Twice in recent weeks, Sports Illustrated baseball guru Jon Heyman has mentioned the heat has steadily been increasing underneath the seat of Washington Nationals’ General Manager Jim Bowden. It’s all just speculation at this point, but it does offer an opportune time to discuss Bowden’s tenure with the team.
Since Bowden’s hiring in 2004, he’s experienced a love-hate relationship due to his aggressive tendencies at the trade table. He has acquired All-Stars (Alfonso Soriano, Cristian Guzman in 2008). He has acquired busts (Willy Mo Pena, Cristian Guzman in every season but 2008). However, it seems he is perpetually changing the face of the Nationals roster. At the moment, that face is one no Beverly Hill plastic surgeon would ever take credit for. The Nationals’ 38-67 record is the worst in the Majors and some T-ball teams feature more potent offenses.
Given the state of the franchise when Bowden took over – a middling big-league roster and a ravaged farm system – the Nationals’ residency in the basement of the National League East is not exactly surprising. That said, their amazing first half of the season in 2005 may have left some fans expecting more. That roster -Jose Guillen, Brad Wilkerson, Nick Johnson, Jose Vidro, Vinny Castilla, Livan Hernandez, Esteban Loaiza and John Patterson – actually led the NL East at the All-Star Break. Things looked deceptively bright in D.C.
Then everything changed. Injuries began to take their toll, sidelining Johnson, Guillen and Patterson. Wilkerson was dealt in the offseason for Soriano, and Castilla was traded for pitcher Brian Lawrence. The team let Loaiza walk during free agency. Hernandez got off to a rough start, and it was evident early the 2006 squad could not recapture the magic of a year prior. So the dealin’ wheels of Trader Jim began turning. Today, only Nick Johnson remains from the 2005 team that first graced the field at RFK Stadium.
The turnover is not necessarily a bad thing. Factors such as player age, spending restrictions and the desire of the Lerner family and new President Stan Kasten to build the team from the farm system up all played a role in the team’s turnover. But for all of the deals that have been spun since 2005, the Nationals have received little of use in return.
Soriano only stuck around for a year, departing via free agency. Lawrence flamed out and was released. Vidro was sent to Seattle for Chris Snelling and Emiliano Fruto. Those two prospects were then turned into part-time player Ryan Langerhans and Chris Carter. Carter – .298 with 22 HR and 74 RBI for the Red Sox’ AAA affiliate – was then dealt for Willy Mo Pena.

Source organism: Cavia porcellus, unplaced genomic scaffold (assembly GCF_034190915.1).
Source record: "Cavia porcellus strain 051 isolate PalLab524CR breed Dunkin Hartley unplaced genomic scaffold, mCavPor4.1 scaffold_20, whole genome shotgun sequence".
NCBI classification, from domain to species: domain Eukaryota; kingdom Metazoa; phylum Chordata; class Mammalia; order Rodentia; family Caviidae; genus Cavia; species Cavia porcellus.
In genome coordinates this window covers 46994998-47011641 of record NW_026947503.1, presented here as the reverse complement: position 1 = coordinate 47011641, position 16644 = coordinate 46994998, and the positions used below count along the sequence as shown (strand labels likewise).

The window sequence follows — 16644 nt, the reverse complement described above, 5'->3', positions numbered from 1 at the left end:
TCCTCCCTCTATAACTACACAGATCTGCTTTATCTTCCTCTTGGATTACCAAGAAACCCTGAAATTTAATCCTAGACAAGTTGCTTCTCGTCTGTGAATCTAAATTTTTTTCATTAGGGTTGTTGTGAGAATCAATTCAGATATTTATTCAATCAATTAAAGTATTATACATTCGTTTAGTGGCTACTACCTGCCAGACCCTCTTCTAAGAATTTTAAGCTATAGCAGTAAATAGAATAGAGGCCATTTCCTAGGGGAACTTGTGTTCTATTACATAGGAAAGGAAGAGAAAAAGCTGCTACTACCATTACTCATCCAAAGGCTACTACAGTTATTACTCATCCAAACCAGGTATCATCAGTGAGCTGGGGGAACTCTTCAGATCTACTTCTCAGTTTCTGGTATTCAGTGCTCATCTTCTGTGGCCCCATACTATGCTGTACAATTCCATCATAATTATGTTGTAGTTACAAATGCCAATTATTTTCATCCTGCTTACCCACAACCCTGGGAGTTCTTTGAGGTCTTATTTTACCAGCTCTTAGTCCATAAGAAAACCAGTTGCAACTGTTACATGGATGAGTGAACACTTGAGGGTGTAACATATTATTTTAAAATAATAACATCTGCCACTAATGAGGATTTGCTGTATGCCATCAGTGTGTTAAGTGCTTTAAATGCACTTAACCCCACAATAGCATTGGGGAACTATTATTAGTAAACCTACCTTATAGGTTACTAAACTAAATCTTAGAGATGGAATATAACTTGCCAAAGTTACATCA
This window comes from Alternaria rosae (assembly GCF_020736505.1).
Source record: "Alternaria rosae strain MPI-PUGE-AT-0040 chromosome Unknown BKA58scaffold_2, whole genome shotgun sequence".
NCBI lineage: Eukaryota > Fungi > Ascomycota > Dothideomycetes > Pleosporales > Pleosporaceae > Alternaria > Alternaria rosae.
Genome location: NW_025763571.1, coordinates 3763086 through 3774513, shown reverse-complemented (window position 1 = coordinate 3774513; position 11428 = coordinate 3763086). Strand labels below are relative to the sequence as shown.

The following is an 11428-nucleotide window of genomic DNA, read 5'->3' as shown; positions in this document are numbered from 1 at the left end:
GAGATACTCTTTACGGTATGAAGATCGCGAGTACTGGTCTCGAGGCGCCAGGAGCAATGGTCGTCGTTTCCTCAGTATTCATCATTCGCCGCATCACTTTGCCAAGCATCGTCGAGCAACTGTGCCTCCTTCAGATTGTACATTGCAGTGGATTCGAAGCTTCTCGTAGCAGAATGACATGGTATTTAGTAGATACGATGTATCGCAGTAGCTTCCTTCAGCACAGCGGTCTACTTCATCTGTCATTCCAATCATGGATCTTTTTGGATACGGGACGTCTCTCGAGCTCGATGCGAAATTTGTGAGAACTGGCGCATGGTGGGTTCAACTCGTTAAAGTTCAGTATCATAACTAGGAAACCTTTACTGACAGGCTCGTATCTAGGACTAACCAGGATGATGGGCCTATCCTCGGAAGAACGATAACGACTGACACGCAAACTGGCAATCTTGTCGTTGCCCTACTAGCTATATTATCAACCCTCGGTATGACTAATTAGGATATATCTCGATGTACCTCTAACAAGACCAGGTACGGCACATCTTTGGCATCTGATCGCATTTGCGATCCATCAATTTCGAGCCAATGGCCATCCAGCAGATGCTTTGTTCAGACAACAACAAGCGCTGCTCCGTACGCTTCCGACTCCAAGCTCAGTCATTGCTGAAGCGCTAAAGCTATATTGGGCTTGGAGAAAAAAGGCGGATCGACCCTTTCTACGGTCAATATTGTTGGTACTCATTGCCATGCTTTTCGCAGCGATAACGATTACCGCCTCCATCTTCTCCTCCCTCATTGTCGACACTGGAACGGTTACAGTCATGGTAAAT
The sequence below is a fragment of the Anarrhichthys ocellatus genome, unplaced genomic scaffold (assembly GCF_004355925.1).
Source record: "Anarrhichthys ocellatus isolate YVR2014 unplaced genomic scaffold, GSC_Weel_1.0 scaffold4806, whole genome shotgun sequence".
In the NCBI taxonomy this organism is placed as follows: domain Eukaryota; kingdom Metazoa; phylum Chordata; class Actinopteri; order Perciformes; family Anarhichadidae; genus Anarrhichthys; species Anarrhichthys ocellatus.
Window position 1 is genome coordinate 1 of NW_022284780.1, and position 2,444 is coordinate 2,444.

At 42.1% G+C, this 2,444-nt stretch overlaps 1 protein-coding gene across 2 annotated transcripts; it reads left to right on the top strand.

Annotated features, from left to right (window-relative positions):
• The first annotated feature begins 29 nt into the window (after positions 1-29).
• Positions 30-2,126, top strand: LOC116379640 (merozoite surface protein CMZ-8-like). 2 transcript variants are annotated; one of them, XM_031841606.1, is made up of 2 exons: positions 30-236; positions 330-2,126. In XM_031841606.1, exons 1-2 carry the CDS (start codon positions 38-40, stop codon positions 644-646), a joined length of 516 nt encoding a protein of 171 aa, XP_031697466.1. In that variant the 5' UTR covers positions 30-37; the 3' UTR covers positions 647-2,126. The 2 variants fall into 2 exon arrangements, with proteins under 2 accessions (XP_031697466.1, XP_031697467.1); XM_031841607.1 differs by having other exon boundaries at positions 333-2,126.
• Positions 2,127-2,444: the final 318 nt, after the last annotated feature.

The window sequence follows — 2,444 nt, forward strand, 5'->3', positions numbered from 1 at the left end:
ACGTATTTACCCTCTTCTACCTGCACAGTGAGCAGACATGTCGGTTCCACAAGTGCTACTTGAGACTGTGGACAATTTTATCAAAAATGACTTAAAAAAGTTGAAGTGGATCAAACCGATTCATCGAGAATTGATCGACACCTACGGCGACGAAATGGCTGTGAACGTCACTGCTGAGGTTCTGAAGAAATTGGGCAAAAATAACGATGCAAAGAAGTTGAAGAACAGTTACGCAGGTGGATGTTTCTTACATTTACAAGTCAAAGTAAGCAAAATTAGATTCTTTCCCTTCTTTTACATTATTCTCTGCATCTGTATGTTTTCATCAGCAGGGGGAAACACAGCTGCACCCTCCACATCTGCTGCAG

Pena has always been a favorite of Bowden’s, and the GM has a tendency to trade for players he once signed as the Reds’ GM. See also: Austin Kearns (.215 in 223 AB this season), Felipe Lopez (.235 and in Manager Manny Acta’s doghouse) and Ryan Wagner. That practice has left fans dubious as to whether Bowden is trying to improve the team or just prove himself right about his favorite prospects.
Even so, for the scant talent the Nationals have received, it is not as though the players Washington traded away have gone on to great things. Have you heard anything from Terrmel Sledge lately? Wilkerson? Majewski? The only instance of coming up short for the Nationals was a move many GMs believed favored Washington – trading Brian Schneider and Ryan Church to the Mets for Lastings Milledge. And that deal will not be born out until 23-year-old Milledge hits his prime.
The flip side to this lack of return on trades is that Bowden’s reconstruction of the farm system has been stellar. Baseball America rated the Nats’ 2007 draft the best in baseball, and this season the team’s minor league affiliates had the best combined record at the All-Star break. That growth is what the Lerners and Kasten wanted, and I have to believe that will be the No. 1 criterion for judging Bowden’s fate.
The team has not evolved as Bowden believed it would, but I’m not sure if his overall performance warrants the loss of his job at the moment. Sometime soon though, the major league roster must improve. Another year at the bottom of the league may be what it takes to bury Bowden for good.